I just went out and set up the tone generator. Tight against the wall with no gasket, the most pronounced resonance is at 64 Hz. At 1.5 volts it is 96 dbC.
With a gasket, it is 96dbC. 6 inches away from the walls, it is 96dbC.
6 inches away from the walls, the most pronounced resonance drops to 63 HZ. I suspect this reflects the horn's larger mouth.
I repeated this test at 50 Hz and 110 Hz. No difference.
At 12 inches out, the bass drops big time.
If you think about it, at 110 Hz, the wave is about 10 feet long. I doubt that much of the wave can fit in a 1/2 inch crack.
I am calling this gasket myth Busted.
Steve also says that an alcove or opening "MUST" be between the speakers. Last month, I started testing out at the movie screen wall. Then I moved the speakers to another wall location in the same room that has an opening. No difference.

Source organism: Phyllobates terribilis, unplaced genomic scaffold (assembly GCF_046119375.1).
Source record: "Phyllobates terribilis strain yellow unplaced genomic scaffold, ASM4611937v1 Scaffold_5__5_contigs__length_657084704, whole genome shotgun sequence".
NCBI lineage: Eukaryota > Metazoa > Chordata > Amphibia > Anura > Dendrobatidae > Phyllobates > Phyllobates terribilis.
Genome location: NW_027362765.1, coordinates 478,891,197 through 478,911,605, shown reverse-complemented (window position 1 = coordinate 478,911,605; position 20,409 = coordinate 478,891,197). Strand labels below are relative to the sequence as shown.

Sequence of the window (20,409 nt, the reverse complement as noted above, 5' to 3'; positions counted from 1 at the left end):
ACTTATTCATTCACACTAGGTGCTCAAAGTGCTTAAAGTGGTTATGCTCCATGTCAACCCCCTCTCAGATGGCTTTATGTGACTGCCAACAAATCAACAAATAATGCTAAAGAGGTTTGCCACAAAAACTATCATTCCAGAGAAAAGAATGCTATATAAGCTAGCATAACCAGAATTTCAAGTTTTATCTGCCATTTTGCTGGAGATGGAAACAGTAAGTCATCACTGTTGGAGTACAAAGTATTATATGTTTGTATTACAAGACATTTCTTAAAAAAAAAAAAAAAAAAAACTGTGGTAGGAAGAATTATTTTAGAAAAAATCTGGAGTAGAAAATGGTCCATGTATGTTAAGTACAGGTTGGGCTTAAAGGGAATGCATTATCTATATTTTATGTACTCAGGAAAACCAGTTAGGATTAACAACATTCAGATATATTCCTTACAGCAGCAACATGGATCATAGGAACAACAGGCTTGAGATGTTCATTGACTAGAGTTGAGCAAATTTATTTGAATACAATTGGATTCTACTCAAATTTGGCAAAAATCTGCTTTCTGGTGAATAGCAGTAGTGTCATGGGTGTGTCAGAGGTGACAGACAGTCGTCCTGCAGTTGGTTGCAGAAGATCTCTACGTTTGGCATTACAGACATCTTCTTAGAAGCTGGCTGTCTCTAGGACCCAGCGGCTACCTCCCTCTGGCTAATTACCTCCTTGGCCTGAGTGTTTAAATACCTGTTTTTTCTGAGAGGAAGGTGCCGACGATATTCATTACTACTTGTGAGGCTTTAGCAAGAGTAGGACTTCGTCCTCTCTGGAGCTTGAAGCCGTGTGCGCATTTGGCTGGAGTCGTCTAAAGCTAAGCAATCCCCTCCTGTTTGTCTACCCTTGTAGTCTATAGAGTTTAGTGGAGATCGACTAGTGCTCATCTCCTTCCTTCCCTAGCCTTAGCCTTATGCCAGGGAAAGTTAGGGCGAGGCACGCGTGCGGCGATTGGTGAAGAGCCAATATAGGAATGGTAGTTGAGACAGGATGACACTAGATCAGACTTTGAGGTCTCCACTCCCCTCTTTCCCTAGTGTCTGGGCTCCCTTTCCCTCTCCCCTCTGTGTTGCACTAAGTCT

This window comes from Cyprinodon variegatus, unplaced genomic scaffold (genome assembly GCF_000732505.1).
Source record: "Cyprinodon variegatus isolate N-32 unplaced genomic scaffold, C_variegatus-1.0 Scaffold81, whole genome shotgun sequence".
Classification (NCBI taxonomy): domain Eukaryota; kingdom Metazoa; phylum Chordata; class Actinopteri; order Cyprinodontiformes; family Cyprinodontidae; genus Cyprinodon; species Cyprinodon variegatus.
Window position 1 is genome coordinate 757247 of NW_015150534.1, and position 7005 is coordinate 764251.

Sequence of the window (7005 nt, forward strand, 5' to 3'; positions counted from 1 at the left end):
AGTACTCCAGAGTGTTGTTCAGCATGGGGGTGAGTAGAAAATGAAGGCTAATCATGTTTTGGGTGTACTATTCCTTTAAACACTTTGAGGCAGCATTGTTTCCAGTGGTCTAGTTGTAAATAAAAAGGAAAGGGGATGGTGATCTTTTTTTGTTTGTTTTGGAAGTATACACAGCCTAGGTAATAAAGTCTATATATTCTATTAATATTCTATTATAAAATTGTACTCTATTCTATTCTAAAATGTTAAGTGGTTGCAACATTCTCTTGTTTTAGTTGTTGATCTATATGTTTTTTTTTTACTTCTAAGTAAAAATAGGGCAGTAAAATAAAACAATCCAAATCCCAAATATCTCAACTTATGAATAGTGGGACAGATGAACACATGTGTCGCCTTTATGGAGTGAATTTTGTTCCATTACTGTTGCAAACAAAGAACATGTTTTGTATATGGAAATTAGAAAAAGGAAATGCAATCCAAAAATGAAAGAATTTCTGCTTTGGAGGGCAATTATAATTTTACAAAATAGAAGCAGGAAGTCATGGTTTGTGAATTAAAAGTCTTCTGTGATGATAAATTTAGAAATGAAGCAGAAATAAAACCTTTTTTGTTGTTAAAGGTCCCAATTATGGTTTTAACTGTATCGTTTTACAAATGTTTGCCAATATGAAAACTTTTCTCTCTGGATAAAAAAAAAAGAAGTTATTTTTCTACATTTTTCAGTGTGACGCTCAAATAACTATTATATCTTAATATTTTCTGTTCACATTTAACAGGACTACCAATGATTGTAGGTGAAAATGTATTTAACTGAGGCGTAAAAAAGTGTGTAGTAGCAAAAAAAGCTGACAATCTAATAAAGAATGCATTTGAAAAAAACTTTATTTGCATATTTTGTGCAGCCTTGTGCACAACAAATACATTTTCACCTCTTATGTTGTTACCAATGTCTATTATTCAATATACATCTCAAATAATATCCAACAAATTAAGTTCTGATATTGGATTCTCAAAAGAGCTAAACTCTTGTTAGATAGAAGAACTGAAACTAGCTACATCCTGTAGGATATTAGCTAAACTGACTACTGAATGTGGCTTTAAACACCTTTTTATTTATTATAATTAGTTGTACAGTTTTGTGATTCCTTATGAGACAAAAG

As mentioned before, the corner location and deep base makes for some really noticeable standing waves and voids. I believe that Steve has a rather small listening room and the standing wave problem there may be intense. An opening reduces this problem. I have a 16 foot garage door opposite the movie screen. When it's open, the standing waves are gone, along with some of the bass.
Steve also mentioned the second speaker acting as a bass trap. Mine didn't.
However, my speakers are 20 feet apart.
At this distance, its hard to tell if the speakers are even correctly phased.
Judging from the DecWare forums, there may only be 6 sets of these horns in existence. Until there are a lot more to compare, any observations should be taken with a big pinch of salt.